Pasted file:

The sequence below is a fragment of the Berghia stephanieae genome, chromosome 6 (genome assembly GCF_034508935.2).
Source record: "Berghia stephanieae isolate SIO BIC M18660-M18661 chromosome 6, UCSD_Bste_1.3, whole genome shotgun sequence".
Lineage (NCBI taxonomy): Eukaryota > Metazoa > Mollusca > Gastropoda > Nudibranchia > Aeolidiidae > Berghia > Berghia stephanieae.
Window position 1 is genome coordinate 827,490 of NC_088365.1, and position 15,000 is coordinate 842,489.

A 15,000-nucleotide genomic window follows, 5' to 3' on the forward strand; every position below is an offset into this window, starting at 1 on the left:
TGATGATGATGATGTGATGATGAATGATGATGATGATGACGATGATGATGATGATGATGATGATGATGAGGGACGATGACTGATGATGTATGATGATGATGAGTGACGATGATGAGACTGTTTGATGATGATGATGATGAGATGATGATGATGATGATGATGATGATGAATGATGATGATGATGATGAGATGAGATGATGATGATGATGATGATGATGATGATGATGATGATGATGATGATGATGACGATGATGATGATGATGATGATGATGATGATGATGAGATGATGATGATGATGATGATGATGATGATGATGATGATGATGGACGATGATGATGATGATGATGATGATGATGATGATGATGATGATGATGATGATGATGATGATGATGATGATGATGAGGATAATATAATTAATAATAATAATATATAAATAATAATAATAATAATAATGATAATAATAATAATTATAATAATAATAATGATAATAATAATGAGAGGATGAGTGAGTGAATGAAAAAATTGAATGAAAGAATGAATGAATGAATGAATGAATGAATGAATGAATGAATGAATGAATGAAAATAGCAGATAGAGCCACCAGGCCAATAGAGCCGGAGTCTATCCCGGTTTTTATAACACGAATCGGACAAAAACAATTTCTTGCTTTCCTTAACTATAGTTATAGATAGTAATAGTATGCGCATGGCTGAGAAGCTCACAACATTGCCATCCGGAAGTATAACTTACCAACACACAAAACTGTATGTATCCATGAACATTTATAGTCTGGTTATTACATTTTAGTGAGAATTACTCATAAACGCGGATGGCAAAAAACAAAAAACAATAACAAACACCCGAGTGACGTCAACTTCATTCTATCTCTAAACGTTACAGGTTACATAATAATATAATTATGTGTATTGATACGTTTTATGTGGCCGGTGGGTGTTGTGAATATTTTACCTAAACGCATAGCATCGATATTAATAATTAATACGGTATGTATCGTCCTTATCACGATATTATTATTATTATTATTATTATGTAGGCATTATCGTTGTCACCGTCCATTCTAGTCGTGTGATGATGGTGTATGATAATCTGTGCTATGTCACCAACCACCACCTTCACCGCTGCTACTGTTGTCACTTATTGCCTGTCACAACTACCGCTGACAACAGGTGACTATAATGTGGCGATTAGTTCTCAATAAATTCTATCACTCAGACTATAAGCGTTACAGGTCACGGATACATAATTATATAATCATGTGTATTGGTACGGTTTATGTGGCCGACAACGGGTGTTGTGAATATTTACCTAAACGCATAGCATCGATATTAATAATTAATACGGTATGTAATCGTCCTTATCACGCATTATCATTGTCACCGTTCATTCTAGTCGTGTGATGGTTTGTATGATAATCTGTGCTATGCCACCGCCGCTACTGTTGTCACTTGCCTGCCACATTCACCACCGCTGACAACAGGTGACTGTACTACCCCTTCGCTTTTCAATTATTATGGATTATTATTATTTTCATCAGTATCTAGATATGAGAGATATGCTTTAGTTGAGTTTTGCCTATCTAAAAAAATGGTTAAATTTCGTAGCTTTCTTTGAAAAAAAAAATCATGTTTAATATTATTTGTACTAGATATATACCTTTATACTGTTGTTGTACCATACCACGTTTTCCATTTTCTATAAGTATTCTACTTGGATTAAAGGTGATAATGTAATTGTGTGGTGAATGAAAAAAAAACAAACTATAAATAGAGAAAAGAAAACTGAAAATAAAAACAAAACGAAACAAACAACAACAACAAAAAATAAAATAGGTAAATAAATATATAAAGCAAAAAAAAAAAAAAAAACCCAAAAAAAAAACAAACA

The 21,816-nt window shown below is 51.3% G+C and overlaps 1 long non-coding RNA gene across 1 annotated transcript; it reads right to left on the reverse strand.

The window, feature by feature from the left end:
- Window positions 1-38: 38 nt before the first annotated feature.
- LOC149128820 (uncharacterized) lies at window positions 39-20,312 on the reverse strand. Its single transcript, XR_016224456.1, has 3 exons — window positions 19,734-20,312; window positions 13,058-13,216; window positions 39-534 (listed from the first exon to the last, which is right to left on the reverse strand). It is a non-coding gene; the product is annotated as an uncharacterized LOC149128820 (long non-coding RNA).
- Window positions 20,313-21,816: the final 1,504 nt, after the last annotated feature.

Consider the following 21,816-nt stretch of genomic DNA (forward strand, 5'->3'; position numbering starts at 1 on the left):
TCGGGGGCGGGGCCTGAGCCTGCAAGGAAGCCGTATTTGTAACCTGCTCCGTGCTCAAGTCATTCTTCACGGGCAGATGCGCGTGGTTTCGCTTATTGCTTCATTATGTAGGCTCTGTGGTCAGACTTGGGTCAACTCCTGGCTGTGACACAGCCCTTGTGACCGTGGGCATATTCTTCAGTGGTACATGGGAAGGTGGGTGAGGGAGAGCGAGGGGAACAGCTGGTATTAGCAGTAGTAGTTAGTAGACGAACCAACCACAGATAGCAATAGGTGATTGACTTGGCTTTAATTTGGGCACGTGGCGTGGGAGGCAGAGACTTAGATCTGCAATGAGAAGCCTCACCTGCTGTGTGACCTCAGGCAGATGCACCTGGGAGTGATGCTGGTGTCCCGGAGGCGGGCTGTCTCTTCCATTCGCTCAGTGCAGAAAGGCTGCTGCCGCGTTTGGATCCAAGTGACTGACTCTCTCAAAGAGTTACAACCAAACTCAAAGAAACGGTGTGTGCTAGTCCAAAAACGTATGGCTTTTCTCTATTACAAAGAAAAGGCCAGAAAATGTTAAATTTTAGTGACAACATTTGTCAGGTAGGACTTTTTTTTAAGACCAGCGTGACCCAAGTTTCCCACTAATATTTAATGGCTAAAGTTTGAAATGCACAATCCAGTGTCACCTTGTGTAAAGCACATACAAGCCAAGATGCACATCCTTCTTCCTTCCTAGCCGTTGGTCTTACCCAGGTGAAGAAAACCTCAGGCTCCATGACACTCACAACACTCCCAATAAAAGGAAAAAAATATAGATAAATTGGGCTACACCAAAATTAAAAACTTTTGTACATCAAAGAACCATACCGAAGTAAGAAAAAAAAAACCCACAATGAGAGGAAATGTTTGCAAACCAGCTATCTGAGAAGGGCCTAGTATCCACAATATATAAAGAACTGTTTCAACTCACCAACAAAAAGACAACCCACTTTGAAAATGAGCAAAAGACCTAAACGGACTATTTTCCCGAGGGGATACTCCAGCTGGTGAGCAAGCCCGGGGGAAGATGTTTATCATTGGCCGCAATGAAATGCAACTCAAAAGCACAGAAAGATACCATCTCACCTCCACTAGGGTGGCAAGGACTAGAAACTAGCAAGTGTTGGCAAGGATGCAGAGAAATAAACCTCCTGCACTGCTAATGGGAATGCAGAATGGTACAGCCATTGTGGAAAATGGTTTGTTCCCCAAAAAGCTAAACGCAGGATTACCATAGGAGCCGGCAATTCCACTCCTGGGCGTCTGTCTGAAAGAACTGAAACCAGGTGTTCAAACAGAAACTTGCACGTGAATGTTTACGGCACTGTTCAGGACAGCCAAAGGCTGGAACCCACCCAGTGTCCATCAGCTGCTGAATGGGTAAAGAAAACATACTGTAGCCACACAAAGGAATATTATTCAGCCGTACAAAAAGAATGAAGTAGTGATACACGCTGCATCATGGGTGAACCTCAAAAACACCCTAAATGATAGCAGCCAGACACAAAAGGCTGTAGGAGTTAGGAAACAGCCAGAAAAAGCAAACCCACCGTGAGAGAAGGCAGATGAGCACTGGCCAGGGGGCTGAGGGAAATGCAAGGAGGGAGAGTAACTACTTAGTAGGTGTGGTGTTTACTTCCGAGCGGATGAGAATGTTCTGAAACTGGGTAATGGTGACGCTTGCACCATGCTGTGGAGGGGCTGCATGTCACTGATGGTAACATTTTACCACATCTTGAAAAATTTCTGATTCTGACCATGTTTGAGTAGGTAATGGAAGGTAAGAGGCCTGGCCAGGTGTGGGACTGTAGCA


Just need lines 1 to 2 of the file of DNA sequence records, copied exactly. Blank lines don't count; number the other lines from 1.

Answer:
The sequence below is a fragment of the Berghia stephanieae genome, chromosome 6 (genome assembly GCF_034508935.2).
Source record: "Berghia stephanieae isolate SIO BIC M18660-M18661 chromosome 6, UCSD_Bste_1.3, whole genome shotgun sequence".